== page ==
Paul Ross Ingram, Petitioner-appellant, v. Chase Riveland, Secretary and Chief Executive Officer,washington State Department of Corrections; Robertwarden Snyder, Superintendent of Thedelaware State Penitentiary,defendants-appellees, 59 F.3d 175 (9th Cir. 1995)

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U.S. Court of Appeals for the Ninth Circuit - 59 F.3d 175 (9th Cir. 1995) Argued and Submitted June 5, 1995. Decided June 26, 1995

Before: BROWNING, WRIGHT and T.G. NELSON, Circuit Judges.


Paul Ingram appeals the district court's order granting summary judgment in favor of the state on his 28 U.S.C. § 2254 motion for a writ of habeas corpus. Because he voluntarily pleaded guilty, we affirm.

In November 1988, Ingram confessed to raping his daughters. He pleaded guilty in May 1989 to reduced charges of six counts of third degree rape in state court. In October 1989, with new counsel, he moved to withdraw his guilty plea. After an extended hearing, the court denied the motion. In April 1990, he was sentenced to six consecutive forty-month terms of imprisonment. Subsequently, he sought unsuccessfully direct and collateral relief in state court. In February 1993, he petitioned for habeas relief in federal district court. That court granted the state's motion for summary judgment. Ingram appeals.

We conclude that Ingram pleaded guilty voluntarily. The state court found that there had been no coercion. This finding is entitled to a presumption of correctness. See 28 U.S.C. § 2254(d). Ingram has not overcome that presumption.

The merits of the factual dispute were resolved at the state court hearing. See 28 U.S.C. § 2254(d) (1).1  During the six-day hearing, the state court heard testimony from two psychologists, a family counselor, a sociologist and Ingram himself. The psychologists and the family counselor testified that Ingram had not been coerced. Only the sociologist and Ingram said that he was. The state court found that the psychologists and the family counselor were more credible than the sociologist and that Ingram was impeached. The state court concluded that Ingram was not coerced.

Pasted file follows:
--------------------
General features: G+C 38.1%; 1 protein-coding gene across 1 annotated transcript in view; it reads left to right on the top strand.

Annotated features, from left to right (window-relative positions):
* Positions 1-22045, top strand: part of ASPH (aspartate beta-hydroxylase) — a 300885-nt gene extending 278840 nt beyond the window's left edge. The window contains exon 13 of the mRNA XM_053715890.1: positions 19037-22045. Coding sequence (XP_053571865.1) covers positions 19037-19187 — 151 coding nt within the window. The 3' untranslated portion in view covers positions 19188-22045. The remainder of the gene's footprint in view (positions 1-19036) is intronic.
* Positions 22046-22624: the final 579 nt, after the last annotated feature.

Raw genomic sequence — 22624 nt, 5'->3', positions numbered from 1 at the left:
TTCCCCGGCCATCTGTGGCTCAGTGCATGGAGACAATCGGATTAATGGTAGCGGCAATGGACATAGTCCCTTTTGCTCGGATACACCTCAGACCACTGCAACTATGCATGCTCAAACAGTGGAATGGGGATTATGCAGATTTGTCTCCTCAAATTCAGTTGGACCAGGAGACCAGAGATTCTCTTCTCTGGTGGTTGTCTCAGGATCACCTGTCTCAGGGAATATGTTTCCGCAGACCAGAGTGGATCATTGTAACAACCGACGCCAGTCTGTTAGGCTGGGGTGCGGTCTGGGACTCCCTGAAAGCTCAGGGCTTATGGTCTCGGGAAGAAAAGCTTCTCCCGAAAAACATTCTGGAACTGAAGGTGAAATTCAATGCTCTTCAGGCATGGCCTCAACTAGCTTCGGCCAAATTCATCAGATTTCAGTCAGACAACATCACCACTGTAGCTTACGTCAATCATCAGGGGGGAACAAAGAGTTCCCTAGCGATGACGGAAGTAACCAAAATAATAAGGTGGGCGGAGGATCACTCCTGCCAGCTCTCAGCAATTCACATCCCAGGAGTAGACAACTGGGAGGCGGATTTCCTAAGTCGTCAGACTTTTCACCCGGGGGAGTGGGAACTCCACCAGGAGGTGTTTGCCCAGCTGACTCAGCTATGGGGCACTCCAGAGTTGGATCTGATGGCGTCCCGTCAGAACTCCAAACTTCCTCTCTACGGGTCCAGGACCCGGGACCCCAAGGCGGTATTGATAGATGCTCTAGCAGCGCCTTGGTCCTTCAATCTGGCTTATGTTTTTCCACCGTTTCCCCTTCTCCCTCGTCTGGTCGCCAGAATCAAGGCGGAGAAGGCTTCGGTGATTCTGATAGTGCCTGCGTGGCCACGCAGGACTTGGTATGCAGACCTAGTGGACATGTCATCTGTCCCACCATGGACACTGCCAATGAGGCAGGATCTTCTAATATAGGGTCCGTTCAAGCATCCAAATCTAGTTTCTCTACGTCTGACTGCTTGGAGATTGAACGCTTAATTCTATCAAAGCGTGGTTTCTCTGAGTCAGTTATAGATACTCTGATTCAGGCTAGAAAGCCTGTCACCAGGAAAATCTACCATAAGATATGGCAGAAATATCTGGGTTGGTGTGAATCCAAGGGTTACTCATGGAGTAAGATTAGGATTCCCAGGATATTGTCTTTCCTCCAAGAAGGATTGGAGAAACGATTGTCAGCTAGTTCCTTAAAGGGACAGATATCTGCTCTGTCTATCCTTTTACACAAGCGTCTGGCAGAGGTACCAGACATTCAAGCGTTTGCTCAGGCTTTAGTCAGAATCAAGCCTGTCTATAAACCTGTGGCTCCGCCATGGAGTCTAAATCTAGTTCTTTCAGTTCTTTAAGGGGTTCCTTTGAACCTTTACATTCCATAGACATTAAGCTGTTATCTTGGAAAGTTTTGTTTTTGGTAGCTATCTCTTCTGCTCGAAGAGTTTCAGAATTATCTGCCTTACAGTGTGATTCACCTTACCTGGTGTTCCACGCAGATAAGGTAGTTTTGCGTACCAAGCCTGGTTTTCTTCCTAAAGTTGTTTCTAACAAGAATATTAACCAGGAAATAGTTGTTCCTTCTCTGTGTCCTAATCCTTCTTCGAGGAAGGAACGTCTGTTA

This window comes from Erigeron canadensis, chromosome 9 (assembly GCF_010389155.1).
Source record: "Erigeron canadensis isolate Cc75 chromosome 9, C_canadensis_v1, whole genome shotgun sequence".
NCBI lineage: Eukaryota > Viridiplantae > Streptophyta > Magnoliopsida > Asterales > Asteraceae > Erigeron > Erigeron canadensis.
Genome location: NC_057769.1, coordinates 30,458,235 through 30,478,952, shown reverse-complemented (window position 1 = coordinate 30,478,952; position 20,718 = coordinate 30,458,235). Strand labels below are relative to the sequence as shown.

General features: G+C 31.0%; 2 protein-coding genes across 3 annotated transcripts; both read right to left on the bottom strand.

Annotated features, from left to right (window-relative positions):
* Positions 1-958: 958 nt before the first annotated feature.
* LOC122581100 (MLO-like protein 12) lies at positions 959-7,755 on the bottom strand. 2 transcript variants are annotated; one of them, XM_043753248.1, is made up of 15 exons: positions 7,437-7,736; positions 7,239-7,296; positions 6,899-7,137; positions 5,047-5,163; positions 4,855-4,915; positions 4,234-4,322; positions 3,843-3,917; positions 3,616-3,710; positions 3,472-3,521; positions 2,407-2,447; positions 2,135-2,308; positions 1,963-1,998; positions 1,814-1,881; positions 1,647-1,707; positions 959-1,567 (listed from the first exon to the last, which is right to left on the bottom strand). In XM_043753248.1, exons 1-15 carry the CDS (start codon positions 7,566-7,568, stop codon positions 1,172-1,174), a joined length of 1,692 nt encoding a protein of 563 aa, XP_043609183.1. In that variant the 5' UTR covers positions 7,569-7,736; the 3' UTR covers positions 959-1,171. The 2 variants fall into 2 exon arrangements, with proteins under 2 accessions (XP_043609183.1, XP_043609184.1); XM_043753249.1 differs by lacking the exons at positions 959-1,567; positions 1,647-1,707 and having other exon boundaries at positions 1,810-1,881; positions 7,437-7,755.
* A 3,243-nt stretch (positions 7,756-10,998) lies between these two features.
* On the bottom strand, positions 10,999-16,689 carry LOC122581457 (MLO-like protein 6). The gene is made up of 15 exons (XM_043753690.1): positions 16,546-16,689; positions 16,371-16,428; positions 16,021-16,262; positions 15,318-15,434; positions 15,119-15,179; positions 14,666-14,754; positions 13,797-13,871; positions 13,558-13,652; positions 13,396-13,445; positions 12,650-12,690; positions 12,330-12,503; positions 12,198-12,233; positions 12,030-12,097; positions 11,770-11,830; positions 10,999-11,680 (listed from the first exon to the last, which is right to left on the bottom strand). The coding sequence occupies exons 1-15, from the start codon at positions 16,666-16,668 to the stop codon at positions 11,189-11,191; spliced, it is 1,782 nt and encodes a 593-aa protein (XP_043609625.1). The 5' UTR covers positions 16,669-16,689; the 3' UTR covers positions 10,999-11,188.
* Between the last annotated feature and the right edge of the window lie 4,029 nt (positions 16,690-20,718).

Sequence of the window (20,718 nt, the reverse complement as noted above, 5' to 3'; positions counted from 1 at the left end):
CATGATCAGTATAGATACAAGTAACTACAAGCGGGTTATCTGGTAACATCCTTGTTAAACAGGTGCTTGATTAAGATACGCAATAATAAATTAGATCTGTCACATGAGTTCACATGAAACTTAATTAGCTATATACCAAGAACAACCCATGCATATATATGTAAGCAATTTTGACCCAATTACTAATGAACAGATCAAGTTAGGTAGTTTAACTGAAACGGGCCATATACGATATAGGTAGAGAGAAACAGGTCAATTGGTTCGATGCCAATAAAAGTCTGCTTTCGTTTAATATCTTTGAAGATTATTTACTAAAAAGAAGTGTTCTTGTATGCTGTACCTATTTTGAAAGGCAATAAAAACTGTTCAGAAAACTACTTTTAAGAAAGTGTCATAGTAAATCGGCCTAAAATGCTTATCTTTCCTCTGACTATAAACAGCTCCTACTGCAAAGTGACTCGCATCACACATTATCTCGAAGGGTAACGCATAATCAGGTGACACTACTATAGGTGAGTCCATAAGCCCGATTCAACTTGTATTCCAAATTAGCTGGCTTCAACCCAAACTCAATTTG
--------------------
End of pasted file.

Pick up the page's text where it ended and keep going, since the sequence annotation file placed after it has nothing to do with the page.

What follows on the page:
Convincing evidence does not establish that the state court's finding was erroneous. See 28 U.S.C. § 2254(d). Most of the evidence strongly supports the finding that Ingram was not coerced.

At the change of plea hearing, he testified that his guilty plea was voluntary. See United States v. Anderson, 993 F.2d 1435, 1438 (9th Cir. 1992). He confirmed that no one was "forcing [him] to enter the pleas" or "twisting [his] arm in any way." He said that nobody was telling him that he had to plead guilty. He explained that it was his idea to do so. His former attorney also testified that the guilty plea was voluntary. At the state court hearing, Ingram explained that he pleaded guilty "in order to do what was right" and that he told his attorney that he chose to plead guilty.

The remainder of the evidence is not convincing that there was any coercion. The detective's and psychologist's allegedly coercive behavior occurred in November 1989; Ingram pleaded guilty in May 1989. Even if he did not have the sociologist's report, Ingram knew that the sociologist did not believe that he was guilty. And although his family, his wife's divorce lawyer and his own minister may have encouraged him to plead guilty, " [m]ere advice or strong urging by third parties to plead guilty ... does not constitute undue coercion." Iaea v. Sunn, 800 F.2d 861, 867 (9th Cir. 1986).



This disposition is not appropriate for publication and may not be cited to or by the courts of this circuit except as provided by Ninth Circuit Rule 36-3


He does not allege that one of the other circumstances listed in 28 U.S.C. § 2254(d) (2)-(7) exists


We also conclude that Ingram received effective assistance of counsel. He fails to show that his counsel's performance was deficient, see Hill v. Lockhart, 474 U.S. 52, 58 (1985); Strickland v. Washington, 466 U.S. 668, 697 (1984), or that "but for counsel's errors, he would not have pleaded guilty and would have insisted on going to trial," Hill, 474 U.S. at 59